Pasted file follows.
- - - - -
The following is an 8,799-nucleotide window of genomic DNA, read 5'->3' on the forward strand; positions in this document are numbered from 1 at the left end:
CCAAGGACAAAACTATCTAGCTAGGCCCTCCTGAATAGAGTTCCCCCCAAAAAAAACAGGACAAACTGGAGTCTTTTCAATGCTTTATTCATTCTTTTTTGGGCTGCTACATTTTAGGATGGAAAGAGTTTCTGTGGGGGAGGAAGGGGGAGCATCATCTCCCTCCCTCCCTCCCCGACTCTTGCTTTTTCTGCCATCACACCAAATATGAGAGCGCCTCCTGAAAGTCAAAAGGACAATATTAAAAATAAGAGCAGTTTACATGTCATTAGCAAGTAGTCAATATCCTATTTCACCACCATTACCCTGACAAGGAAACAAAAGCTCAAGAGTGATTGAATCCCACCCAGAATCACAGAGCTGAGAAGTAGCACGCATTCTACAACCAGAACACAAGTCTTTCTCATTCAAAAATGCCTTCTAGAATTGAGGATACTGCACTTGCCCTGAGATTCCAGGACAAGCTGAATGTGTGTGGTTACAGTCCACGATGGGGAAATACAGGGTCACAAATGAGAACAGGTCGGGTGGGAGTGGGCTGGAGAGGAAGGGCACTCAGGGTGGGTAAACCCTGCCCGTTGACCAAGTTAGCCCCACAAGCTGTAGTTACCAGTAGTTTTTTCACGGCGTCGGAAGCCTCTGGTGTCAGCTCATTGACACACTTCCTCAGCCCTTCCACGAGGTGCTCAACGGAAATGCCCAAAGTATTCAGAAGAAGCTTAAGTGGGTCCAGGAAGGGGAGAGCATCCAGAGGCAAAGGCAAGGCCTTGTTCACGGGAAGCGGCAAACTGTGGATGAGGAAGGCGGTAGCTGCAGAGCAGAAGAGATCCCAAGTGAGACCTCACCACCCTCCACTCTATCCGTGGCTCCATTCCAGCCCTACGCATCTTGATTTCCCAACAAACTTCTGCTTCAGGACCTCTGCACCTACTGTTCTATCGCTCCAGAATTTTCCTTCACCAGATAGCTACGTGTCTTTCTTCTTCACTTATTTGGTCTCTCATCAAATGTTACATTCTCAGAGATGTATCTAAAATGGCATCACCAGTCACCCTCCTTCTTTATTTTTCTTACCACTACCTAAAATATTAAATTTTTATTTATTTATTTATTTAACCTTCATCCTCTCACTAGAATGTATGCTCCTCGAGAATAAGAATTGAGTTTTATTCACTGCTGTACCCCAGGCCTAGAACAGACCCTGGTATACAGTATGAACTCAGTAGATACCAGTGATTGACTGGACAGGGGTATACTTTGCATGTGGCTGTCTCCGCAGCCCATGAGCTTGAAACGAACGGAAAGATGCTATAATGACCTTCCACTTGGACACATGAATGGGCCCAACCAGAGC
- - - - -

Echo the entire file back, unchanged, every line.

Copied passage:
The following is an 8,799-nucleotide window of genomic DNA, read 5'->3' on the forward strand; positions in this document are numbered from 1 at the left end:
CCAAGGACAAAACTATCTAGCTAGGCCCTCCTGAATAGAGTTCCCCCCAAAAAAAACAGGACAAACTGGAGTCTTTTCAATGCTTTATTCATTCTTTTTTGGGCTGCTACATTTTAGGATGGAAAGAGTTTCTGTGGGGGAGGAAGGGGGAGCATCATCTCCCTCCCTCCCTCCCCGACTCTTGCTTTTTCTGCCATCACACCAAATATGAGAGCGCCTCCTGAAAGTCAAAAGGACAATATTAAAAATAAGAGCAGTTTACATGTCATTAGCAAGTAGTCAATATCCTATTTCACCACCATTACCCTGACAAGGAAACAAAAGCTCAAGAGTGATTGAATCCCACCCAGAATCACAGAGCTGAGAAGTAGCACGCATTCTACAACCAGAACACAAGTCTTTCTCATTCAAAAATGCCTTCTAGAATTGAGGATACTGCACTTGCCCTGAGATTCCAGGACAAGCTGAATGTGTGTGGTTACAGTCCACGATGGGGAAATACAGGGTCACAAATGAGAACAGGTCGGGTGGGAGTGGGCTGGAGAGGAAGGGCACTCAGGGTGGGTAAACCCTGCCCGTTGACCAAGTTAGCCCCACAAGCTGTAGTTACCAGTAGTTTTTTCACGGCGTCGGAAGCCTCTGGTGTCAGCTCATTGACACACTTCCTCAGCCCTTCCACGAGGTGCTCAACGGAAATGCCCAAAGTATTCAGAAGAAGCTTAAGTGGGTCCAGGAAGGGGAGAGCATCCAGAGGCAAAGGCAAGGCCTTGTTCACGGGAAGCGGCAAACTGTGGATGAGGAAGGCGGTAGCTGCAGAGCAGAAGAGATCCCAAGTGAGACCTCACCACCCTCCACTCTATCCGTGGCTCCATTCCAGCCCTACGCATCTTGATTTCCCAACAAACTTCTGCTTCAGGACCTCTGCACCTACTGTTCTATCGCTCCAGAATTTTCCTTCACCAGATAGCTACGTGTCTTTCTTCTTCACTTATTTGGTCTCTCATCAAATGTTACATTCTCAGAGATGTATCTAAAATGGCATCACCAGTCACCCTCCTTCTTTATTTTTCTTACCACTACCTAAAATATTAAATTTTTATTTATTTATTTATTTAACCTTCATCCTCTCACTAGAATGTATGCTCCTCGAGAATAAGAATTGAGTTTTATTCACTGCTGTACCCCAGGCCTAGAACAGACCCTGGTATACAGTATGAACTCAGTAGATACCAGTGATTGACTGGACAGGGGTATACTTTGCATGTGGCTGTCTCCGCAGCCCATGAGCTTGAAACGAACGGAAAGATGCTATAATGACCTTCCACTTGGACACATGAATGGGCCCAACCAGAGC